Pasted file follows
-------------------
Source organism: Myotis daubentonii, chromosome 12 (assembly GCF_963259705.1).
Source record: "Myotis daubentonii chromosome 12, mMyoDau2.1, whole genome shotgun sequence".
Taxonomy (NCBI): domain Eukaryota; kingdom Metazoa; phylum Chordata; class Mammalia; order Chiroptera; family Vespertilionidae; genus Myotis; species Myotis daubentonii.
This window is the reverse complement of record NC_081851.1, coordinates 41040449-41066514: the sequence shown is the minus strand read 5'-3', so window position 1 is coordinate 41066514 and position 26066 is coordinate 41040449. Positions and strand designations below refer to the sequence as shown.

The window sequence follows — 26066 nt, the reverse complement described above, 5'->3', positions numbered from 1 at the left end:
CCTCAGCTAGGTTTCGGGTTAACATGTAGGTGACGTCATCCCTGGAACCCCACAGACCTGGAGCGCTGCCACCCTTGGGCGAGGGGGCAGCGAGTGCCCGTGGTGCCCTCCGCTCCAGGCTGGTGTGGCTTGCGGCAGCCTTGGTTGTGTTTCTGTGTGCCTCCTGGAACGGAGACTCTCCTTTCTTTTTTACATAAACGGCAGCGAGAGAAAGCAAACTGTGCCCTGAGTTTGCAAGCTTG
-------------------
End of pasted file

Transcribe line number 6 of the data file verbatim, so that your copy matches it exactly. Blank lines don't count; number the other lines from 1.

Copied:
CCTCAGCTAGGTTTCGGGTTAACATGTAGGTGACGTCATCCCTGGAACCCCACAGACCTGGAGCGCTGCCACCCTTGGGCGAGGGGGCAGCGAGTGCCCGTGGTGCCCTCCGCTCCAGGCTGGTGTGGCTTGCGGCAGCCTTGGTTGTGTTTCTGTGTGCCTCCTGGAACGGAGACTCTCCTTTCTTTTTTACATAAACGGCAGCGAGAGAAAGCAAACTGTGCCCTGAGTTTGCAAGCTTG